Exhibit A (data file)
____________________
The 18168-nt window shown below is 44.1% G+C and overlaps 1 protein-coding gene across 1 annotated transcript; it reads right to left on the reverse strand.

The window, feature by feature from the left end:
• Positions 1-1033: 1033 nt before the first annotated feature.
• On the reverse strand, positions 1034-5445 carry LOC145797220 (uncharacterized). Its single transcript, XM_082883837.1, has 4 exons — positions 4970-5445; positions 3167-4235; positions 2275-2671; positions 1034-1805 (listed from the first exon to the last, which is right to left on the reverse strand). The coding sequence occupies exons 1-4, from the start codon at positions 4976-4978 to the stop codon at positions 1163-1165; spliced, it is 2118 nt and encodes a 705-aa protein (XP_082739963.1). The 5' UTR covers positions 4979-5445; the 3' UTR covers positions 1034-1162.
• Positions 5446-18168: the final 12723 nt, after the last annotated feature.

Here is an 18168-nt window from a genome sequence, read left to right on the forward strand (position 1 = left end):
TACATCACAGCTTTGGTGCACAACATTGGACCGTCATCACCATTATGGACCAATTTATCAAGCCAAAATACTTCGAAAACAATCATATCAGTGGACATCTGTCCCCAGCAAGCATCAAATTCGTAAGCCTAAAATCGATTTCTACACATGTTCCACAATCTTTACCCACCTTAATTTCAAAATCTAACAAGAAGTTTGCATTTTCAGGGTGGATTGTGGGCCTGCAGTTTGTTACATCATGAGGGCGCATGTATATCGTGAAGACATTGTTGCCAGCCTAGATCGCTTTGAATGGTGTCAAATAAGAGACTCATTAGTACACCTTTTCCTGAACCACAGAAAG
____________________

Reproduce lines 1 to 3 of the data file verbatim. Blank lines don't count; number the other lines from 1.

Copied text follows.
The 18168-nt window shown below is 44.1% G+C and overlaps 1 protein-coding gene across 1 annotated transcript; it reads right to left on the reverse strand.

The window, feature by feature from the left end:
• Positions 1-1033: 1033 nt before the first annotated feature.